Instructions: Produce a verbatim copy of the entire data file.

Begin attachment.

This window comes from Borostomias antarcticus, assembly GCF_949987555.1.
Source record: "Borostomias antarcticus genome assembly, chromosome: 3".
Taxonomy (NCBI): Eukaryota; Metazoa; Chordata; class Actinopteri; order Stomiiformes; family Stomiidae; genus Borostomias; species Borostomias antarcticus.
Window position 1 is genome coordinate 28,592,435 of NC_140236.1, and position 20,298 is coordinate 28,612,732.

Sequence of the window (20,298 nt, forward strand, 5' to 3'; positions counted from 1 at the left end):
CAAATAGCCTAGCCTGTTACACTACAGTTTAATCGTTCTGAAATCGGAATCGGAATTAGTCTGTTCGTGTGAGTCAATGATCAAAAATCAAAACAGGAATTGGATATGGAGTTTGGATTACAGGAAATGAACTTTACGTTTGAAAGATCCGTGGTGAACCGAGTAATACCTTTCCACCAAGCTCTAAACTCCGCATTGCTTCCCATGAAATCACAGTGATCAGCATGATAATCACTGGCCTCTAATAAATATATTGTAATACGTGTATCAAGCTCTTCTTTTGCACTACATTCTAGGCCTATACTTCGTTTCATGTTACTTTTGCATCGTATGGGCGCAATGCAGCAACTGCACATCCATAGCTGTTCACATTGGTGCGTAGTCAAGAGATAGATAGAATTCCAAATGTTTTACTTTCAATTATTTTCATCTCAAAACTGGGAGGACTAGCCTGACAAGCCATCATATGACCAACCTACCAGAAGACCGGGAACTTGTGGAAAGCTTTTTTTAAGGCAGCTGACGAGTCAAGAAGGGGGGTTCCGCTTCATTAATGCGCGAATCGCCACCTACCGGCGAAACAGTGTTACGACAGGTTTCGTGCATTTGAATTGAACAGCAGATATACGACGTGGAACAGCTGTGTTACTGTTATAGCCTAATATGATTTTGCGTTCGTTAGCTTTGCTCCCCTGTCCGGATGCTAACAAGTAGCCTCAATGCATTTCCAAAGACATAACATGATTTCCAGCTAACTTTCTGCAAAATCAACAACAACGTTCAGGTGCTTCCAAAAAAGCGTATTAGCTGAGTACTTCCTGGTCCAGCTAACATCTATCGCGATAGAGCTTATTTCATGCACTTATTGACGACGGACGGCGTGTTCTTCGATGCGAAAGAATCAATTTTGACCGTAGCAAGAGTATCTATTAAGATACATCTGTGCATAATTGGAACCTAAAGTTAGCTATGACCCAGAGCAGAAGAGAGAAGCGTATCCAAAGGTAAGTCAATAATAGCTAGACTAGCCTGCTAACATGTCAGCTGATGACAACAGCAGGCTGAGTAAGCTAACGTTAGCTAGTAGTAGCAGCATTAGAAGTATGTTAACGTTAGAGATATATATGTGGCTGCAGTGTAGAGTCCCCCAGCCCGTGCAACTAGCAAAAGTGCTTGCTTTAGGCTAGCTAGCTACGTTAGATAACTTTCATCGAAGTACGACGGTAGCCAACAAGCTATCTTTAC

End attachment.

This window comes from Borostomias antarcticus, assembly GCF_949987555.1.
Source record: "Borostomias antarcticus genome assembly, chromosome: 3".
Taxonomy (NCBI): Eukaryota; Metazoa; Chordata; class Actinopteri; order Stomiiformes; family Stomiidae; genus Borostomias; species Borostomias antarcticus.
Window position 1 is genome coordinate 28,592,435 of NC_140236.1, and position 20,298 is coordinate 28,612,732.

Sequence of the window (20,298 nt, forward strand, 5' to 3'; positions counted from 1 at the left end):
CAAATAGCCTAGCCTGTTACACTACAGTTTAATCGTTCTGAAATCGGAATCGGAATTAGTCTGTTCGTGTGAGTCAATGATCAAAAATCAAAACAGGAATTGGATATGGAGTTTGGATTACAGGAAATGAACTTTACGTTTGAAAGATCCGTGGTGAACCGAGTAATACCTTTCCACCAAGCTCTAAACTCCGCATTGCTTCCCATGAAATCACAGTGATCAGCATGATAATCACTGGCCTCTAATAAATATATTGTAATACGTGTATCAAGCTCTTCTTTTGCACTACATTCTAGGCCTATACTTCGTTTCATGTTACTTTTGCATCGTATGGGCGCAATGCAGCAACTGCACATCCATAGCTGTTCACATTGGTGCGTAGTCAAGAGATAGATAGAATTCCAAATGTTTTACTTTCAATTATTTTCATCTCAAAACTGGGAGGACTAGCCTGACAAGCCATCATATGACCAACCTACCAGAAGACCGGGAACTTGTGGAAAGCTTTTTTTAAGGCAGCTGACGAGTCAAGAAGGGGGGTTCCGCTTCATTAATGCGCGAATCGCCACCTACCGGCGAAACAGTGTTACGACAGGTTTCGTGCATTTGAATTGAACAGCAGATATACGACGTGGAACAGCTGTGTTACTGTTATAGCCTAATATGATTTTGCGTTCGTTAGCTTTGCTCCCCTGTCCGGATGCTAACAAGTAGCCTCAATGCATTTCCAAAGACATAACATGATTTCCAGCTAACTTTCTGCAAAATCAACAACAACGTTCAGGTGCTTCCAAAAAAGCGTATTAGCTGAGTACTTCCTGGTCCAGCTAACATCTATCGCGATAGAGCTTATTTCATGCACTTATTGACGACGGACGGCGTGTTCTTCGATGCGAAAGAATCAATTTTGACCGTAGCAAGAGTATCTATTAAGATACATCTGTGCATAATTGGAACCTAAAGTTAGCTATGACCCAGAGCAGAAGAGAGAAGCGTATCCAAAGGTAAGTCAATAATAGCTAGACTAGCCTGCTAACATGTCAGCTGATGACAACAGCAGGCTGAGTAAGCTAACGTTAGCTAGTAGTAGCAGCATTAGAAGTATGTTAACGTTAGAGATATATATGTGGCTGCAGTGTAGAGTCCCCCAGCCCGTGCAACTAGCAAAAGTGCTTGCTTTAGGCTAGCTAGCTACGTTAGATAACTTTCATCGAAGTACGACGGTAGCCAACAAGCTATCTTTAC